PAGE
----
Another side note that I love about Hoopla is that I can download the titles onto my phone. That way I'm not using up all my data as we drive down the highway. We also download picture books to use as bedtime stories on a recent vacation, so we didn't have to pack numerous books to keep our bedtime routine.
Thank you so much for this service and so many others!
Sincerely,
An Appreciative Mom

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Bike Share

Recently, I was downtown Indianapolis for a meeting at the Indiana State Library. It was about two weeks after Bird scooters were introduced to the city. And let me tell you. They were popular! There was at least one on every block, a person riding an electric scooter amidst the throngs of people on the sidewalk. I could tell that some pedestrians were annoyed with the new trend, but I actually thought it was pretty cool.

Bird scooters are motorized scooters that you rent through an app on your phone. Similar to the city’s Blue Indy car rental, they provide a means of transportation for people who don’t need to own their own vehicles, but have an occasional need for wheels. It seems so progressive, so urban. I like it.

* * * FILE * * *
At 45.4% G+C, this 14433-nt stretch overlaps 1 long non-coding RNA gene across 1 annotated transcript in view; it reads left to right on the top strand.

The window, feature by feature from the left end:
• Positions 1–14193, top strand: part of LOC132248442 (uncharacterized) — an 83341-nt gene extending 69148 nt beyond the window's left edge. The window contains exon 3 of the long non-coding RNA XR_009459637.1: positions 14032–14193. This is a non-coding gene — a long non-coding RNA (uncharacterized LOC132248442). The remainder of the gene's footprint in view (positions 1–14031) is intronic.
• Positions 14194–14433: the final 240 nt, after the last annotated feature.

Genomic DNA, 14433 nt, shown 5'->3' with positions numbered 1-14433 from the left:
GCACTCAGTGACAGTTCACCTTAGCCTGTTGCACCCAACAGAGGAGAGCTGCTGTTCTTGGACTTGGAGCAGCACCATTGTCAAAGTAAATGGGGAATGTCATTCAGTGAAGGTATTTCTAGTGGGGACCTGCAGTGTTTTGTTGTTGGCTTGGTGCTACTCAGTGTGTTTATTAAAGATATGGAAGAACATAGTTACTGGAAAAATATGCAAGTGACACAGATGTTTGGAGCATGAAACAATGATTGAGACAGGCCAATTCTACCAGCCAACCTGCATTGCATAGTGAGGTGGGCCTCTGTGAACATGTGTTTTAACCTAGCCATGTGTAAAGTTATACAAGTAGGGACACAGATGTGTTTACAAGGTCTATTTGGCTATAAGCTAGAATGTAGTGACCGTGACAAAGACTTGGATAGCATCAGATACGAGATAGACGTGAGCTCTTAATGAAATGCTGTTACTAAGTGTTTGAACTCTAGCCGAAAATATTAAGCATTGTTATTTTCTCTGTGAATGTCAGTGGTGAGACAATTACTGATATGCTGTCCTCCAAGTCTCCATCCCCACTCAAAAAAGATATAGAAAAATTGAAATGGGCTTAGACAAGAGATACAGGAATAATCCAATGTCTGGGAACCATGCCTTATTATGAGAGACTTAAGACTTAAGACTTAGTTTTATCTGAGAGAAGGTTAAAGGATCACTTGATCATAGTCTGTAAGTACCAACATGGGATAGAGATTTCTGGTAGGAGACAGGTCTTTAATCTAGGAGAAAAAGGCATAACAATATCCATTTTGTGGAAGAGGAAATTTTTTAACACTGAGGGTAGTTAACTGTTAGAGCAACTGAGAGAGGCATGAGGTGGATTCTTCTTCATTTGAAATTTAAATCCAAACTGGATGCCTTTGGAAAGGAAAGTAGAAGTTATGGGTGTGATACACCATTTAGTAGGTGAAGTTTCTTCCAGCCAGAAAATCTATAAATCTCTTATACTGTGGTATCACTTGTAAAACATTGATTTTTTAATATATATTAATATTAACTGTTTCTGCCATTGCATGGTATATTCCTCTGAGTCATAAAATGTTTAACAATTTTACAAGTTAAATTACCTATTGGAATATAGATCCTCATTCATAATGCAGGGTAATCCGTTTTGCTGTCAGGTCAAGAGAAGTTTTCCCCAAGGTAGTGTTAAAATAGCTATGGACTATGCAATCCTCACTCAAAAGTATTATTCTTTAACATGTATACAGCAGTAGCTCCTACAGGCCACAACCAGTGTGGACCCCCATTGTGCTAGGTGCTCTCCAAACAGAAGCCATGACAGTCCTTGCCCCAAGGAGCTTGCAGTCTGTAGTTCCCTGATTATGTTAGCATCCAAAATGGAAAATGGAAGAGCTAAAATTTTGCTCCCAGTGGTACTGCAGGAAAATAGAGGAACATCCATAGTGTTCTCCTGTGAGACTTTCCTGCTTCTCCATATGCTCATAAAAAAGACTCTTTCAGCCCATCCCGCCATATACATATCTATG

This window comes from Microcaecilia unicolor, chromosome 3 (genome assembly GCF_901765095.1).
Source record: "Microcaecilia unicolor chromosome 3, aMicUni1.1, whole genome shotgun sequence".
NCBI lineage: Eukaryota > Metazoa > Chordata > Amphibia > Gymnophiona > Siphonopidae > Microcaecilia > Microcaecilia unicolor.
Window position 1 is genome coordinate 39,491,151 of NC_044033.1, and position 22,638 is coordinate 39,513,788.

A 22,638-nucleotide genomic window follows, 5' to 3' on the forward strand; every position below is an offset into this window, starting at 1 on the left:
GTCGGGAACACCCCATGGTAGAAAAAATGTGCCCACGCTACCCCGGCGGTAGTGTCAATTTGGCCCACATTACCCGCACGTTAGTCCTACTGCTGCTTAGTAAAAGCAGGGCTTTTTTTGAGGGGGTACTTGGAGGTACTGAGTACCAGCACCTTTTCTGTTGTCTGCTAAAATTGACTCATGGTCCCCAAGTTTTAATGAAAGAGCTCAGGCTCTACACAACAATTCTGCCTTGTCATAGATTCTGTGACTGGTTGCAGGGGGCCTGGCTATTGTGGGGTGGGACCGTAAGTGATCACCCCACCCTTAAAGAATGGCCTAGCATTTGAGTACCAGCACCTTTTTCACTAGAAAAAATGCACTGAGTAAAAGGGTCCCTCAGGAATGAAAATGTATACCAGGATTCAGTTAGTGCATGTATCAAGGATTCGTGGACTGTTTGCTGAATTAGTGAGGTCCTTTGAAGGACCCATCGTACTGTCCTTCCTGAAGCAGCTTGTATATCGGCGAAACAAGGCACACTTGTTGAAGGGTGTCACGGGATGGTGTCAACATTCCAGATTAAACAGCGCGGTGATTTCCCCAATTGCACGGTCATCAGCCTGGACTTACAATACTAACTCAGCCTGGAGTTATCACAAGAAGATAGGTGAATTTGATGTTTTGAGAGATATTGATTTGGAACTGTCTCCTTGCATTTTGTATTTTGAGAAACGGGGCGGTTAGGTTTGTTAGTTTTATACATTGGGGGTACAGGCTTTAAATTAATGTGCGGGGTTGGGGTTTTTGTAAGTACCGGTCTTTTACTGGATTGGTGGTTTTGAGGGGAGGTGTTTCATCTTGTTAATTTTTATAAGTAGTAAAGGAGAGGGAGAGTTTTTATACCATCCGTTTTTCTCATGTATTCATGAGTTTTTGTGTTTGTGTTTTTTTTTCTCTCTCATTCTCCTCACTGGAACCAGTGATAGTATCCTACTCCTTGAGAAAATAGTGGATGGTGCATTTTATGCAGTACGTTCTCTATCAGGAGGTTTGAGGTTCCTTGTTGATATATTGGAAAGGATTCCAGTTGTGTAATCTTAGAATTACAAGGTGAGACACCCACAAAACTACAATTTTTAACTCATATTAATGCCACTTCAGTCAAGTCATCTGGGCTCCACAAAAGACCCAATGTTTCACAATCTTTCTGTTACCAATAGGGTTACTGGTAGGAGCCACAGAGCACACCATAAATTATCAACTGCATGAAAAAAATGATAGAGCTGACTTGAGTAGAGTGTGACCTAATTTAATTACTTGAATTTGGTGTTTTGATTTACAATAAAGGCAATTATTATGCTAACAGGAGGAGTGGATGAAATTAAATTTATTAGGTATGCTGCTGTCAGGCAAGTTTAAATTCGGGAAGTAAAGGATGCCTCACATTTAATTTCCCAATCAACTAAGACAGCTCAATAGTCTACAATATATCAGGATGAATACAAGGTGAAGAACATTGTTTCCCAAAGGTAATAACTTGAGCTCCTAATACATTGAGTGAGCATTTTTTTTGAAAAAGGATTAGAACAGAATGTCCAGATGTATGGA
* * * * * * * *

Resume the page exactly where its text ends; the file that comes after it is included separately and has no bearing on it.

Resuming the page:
So, I was pretty thrilled when I got a call from Rachel Christenson from the Town of Pendleton, asking me if the library would be interested in becoming a location for the town’s new Bike Share. The Bike Share is sponsored by Community Hospitals and allows people to rent bicycles. You could rent one to ride along the trails in the park. Or ride one downtown and browse the local shops, with no worries about finding a parking place. It’s progressive, not urban. I still like it.

Look for the new Bike Share locations at your Pendleton Community Public Library, Falls Park, and behind First Merchants. Coming Soon!

Lynn Hobbs
PCL Director

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Why can't I break out?

There are things that I'm good at.  And, of course, there are things that I'm not good at.  But, then there are the things that I think I SHOULD be good at, but I'm just not. Like breakout rooms, for example.  I like puzzles, and I like to solve problems.  I'm pretty good at that.  So, why for the life of me, can I not find my way out of a breakout room?

I've done a few breakout rooms, and I think that they are so fun.  I overthink things so much that the people who sit in the room, the ones who are available to provide clues, actually laugh at me.  Yet, I feel like every time I've done a breakout room, I've left with ways that I can improve upon my skills for the next time.

For example, listen VERY carefully to the instructions you receive when entering.  Listen to them twice, or even three times. I applied that to my next breakout experience, but that time the instructions weren't even instructions.  There were no hidden clues, not even red herrings.  I wasted precious minutes listening three times to Dr. Candice Bore talk about how I needed to save the planet.  And I did not save the planet.